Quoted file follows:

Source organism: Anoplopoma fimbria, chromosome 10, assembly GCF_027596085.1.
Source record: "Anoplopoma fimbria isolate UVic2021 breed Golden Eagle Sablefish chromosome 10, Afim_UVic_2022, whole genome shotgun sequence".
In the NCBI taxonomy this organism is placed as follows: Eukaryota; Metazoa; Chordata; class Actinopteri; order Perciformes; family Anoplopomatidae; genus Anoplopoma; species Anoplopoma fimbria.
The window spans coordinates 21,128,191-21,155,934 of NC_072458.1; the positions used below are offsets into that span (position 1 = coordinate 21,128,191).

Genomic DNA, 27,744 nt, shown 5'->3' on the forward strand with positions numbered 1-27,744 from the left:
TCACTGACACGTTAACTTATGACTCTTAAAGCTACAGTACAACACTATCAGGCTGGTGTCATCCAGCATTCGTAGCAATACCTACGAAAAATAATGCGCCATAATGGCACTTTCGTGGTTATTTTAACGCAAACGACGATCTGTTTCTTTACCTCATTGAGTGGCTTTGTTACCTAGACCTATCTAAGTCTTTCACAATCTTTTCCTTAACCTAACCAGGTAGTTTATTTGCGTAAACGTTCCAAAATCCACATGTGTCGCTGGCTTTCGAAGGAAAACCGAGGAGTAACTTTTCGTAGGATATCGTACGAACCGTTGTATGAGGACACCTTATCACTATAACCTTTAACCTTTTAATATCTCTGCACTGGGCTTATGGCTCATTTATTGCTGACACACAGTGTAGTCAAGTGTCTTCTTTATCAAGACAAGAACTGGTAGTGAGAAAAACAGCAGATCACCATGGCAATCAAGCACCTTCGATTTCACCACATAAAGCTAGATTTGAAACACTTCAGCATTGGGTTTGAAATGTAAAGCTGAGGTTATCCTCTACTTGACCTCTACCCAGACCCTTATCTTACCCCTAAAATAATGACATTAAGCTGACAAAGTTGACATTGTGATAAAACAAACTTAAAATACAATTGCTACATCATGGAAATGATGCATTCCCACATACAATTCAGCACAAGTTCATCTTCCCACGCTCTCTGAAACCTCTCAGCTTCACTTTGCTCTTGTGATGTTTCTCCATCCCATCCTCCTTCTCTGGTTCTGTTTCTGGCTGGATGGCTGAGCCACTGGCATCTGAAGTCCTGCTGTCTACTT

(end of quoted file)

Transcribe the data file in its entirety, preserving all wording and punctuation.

Source organism: Anoplopoma fimbria, chromosome 10, assembly GCF_027596085.1.
Source record: "Anoplopoma fimbria isolate UVic2021 breed Golden Eagle Sablefish chromosome 10, Afim_UVic_2022, whole genome shotgun sequence".
In the NCBI taxonomy this organism is placed as follows: Eukaryota; Metazoa; Chordata; class Actinopteri; order Perciformes; family Anoplopomatidae; genus Anoplopoma; species Anoplopoma fimbria.
The window spans coordinates 21,128,191-21,155,934 of NC_072458.1; the positions used below are offsets into that span (position 1 = coordinate 21,128,191).

Genomic DNA, 27,744 nt, shown 5'->3' on the forward strand with positions numbered 1-27,744 from the left:
TCACTGACACGTTAACTTATGACTCTTAAAGCTACAGTACAACACTATCAGGCTGGTGTCATCCAGCATTCGTAGCAATACCTACGAAAAATAATGCGCCATAATGGCACTTTCGTGGTTATTTTAACGCAAACGACGATCTGTTTCTTTACCTCATTGAGTGGCTTTGTTACCTAGACCTATCTAAGTCTTTCACAATCTTTTCCTTAACCTAACCAGGTAGTTTATTTGCGTAAACGTTCCAAAATCCACATGTGTCGCTGGCTTTCGAAGGAAAACCGAGGAGTAACTTTTCGTAGGATATCGTACGAACCGTTGTATGAGGACACCTTATCACTATAACCTTTAACCTTTTAATATCTCTGCACTGGGCTTATGGCTCATTTATTGCTGACACACAGTGTAGTCAAGTGTCTTCTTTATCAAGACAAGAACTGGTAGTGAGAAAAACAGCAGATCACCATGGCAATCAAGCACCTTCGATTTCACCACATAAAGCTAGATTTGAAACACTTCAGCATTGGGTTTGAAATGTAAAGCTGAGGTTATCCTCTACTTGACCTCTACCCAGACCCTTATCTTACCCCTAAAATAATGACATTAAGCTGACAAAGTTGACATTGTGATAAAACAAACTTAAAATACAATTGCTACATCATGGAAATGATGCATTCCCACATACAATTCAGCACAAGTTCATCTTCCCACGCTCTCTGAAACCTCTCAGCTTCACTTTGCTCTTGTGATGTTTCTCCATCCCATCCTCCTTCTCTGGTTCTGTTTCTGGCTGGATGGCTGAGCCACTGGCATCTGAAGTCCTGCTGTCTACTT